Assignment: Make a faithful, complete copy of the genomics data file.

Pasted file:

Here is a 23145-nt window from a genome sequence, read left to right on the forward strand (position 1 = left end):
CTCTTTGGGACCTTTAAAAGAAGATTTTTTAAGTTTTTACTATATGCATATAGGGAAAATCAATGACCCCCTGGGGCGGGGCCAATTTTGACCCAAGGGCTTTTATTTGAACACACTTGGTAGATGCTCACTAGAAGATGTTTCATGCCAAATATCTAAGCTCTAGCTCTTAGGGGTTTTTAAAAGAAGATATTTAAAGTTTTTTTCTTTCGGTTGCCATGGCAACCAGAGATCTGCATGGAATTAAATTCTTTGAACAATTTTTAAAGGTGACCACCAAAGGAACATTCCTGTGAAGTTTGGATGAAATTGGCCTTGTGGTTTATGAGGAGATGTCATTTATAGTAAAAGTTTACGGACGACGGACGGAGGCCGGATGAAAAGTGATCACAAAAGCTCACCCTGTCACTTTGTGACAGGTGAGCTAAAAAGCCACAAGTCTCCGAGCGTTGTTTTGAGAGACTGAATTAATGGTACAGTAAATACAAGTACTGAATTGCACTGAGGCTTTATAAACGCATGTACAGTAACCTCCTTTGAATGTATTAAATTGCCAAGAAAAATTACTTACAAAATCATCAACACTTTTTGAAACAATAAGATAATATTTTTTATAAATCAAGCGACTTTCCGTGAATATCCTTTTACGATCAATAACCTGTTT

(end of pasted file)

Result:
Here is a 23145-nt window from a genome sequence, read left to right on the forward strand (position 1 = left end):
CTCTTTGGGACCTTTAAAAGAAGATTTTTTAAGTTTTTACTATATGCATATAGGGAAAATCAATGACCCCCTGGGGCGGGGCCAATTTTGACCCAAGGGCTTTTATTTGAACACACTTGGTAGATGCTCACTAGAAGATGTTTCATGCCAAATATCTAAGCTCTAGCTCTTAGGGGTTTTTAAAAGAAGATATTTAAAGTTTTTTTCTTTCGGTTGCCATGGCAACCAGAGATCTGCATGGAATTAAATTCTTTGAACAATTTTTAAAGGTGACCACCAAAGGAACATTCCTGTGAAGTTTGGATGAAATTGGCCTTGTGGTTTATGAGGAGATGTCATTTATAGTAAAAGTTTACGGACGACGGACGGAGGCCGGATGAAAAGTGATCACAAAAGCTCACCCTGTCACTTTGTGACAGGTGAGCTAAAAAGCCACAAGTCTCCGAGCGTTGTTTTGAGAGACTGAATTAATGGTACAGTAAATACAAGTACTGAATTGCACTGAGGCTTTATAAACGCATGTACAGTAACCTCCTTTGAATGTATTAAATTGCCAAGAAAAATTACTTACAAAATCATCAACACTTTTTGAAACAATAAGATAATATTTTTTATAAATCAAGCGACTTTCCGTGAATATCCTTTTACGATCAATAACCTGTTT